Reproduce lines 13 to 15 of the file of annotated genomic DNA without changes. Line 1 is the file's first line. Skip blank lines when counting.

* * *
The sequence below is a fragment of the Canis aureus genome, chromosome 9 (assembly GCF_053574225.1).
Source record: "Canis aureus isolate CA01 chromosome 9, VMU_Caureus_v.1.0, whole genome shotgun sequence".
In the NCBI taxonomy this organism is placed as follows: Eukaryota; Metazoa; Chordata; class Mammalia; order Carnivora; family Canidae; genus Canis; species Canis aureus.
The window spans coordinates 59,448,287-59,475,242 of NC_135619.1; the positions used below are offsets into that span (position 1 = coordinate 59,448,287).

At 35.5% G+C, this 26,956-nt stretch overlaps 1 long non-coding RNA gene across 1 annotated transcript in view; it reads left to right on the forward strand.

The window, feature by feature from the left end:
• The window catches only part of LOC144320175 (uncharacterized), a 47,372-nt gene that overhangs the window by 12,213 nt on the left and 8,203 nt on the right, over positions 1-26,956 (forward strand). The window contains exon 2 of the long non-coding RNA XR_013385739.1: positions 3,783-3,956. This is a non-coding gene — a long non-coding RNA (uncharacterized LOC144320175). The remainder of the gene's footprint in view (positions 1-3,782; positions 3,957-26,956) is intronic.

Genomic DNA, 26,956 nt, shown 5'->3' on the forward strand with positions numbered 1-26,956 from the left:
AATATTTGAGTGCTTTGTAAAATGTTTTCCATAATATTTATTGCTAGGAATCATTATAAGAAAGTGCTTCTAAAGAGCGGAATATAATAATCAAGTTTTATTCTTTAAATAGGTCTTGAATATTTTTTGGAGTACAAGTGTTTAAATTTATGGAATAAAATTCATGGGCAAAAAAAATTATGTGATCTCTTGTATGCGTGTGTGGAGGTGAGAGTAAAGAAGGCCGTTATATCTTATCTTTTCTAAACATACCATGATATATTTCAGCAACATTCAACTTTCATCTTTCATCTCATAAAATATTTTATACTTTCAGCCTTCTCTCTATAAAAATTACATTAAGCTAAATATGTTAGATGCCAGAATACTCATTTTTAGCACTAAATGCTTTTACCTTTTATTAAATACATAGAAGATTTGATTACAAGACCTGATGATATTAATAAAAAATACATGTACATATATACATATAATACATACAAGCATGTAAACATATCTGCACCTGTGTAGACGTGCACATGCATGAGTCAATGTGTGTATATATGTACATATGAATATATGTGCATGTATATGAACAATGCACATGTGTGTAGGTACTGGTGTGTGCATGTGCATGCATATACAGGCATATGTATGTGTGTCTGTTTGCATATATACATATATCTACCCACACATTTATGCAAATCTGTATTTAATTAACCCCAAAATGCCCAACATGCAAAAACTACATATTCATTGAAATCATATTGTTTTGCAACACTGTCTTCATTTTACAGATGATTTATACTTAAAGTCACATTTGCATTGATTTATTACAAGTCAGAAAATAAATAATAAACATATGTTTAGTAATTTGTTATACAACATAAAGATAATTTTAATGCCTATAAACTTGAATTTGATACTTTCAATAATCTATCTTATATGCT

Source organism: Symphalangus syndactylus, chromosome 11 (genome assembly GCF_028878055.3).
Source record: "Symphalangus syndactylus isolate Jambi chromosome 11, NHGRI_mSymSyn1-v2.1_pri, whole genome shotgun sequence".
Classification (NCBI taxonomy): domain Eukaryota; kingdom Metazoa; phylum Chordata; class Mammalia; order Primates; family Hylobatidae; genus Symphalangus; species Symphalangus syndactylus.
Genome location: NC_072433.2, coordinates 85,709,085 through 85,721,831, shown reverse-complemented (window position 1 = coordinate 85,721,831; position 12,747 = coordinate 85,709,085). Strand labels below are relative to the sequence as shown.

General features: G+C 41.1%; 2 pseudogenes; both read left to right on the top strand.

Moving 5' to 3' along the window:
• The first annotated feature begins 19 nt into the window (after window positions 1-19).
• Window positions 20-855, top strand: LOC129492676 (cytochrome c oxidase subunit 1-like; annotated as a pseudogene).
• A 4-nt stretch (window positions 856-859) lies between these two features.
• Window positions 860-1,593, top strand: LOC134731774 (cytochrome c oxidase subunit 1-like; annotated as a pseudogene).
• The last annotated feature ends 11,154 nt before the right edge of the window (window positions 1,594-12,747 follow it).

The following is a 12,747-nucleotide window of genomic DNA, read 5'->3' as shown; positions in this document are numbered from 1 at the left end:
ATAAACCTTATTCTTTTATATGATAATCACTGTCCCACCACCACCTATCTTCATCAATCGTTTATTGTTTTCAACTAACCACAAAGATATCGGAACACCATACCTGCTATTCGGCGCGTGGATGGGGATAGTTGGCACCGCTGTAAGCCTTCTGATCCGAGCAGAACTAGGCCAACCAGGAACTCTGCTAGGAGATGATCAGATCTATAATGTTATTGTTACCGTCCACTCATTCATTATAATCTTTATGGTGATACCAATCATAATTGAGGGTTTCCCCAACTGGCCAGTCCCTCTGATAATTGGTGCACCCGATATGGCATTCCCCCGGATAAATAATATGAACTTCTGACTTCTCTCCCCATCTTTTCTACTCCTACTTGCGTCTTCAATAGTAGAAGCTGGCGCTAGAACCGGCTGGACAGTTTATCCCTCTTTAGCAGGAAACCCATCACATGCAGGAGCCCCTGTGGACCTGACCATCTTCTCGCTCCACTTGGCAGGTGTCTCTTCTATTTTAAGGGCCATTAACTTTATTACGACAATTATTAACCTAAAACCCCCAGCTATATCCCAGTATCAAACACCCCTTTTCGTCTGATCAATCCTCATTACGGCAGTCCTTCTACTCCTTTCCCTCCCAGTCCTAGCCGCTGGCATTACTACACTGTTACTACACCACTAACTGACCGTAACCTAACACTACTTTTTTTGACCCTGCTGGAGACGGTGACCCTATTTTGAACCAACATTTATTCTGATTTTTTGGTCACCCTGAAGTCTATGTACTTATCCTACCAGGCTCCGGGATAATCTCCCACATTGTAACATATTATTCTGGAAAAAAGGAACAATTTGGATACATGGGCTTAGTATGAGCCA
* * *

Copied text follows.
Genome location: NC_072433.2, coordinates 85,709,085 through 85,721,831, shown reverse-complemented (window position 1 = coordinate 85,721,831; position 12,747 = coordinate 85,709,085). Strand labels below are relative to the sequence as shown.

General features: G+C 41.1%; 2 pseudogenes; both read left to right on the top strand.

Moving 5' to 3' along the window: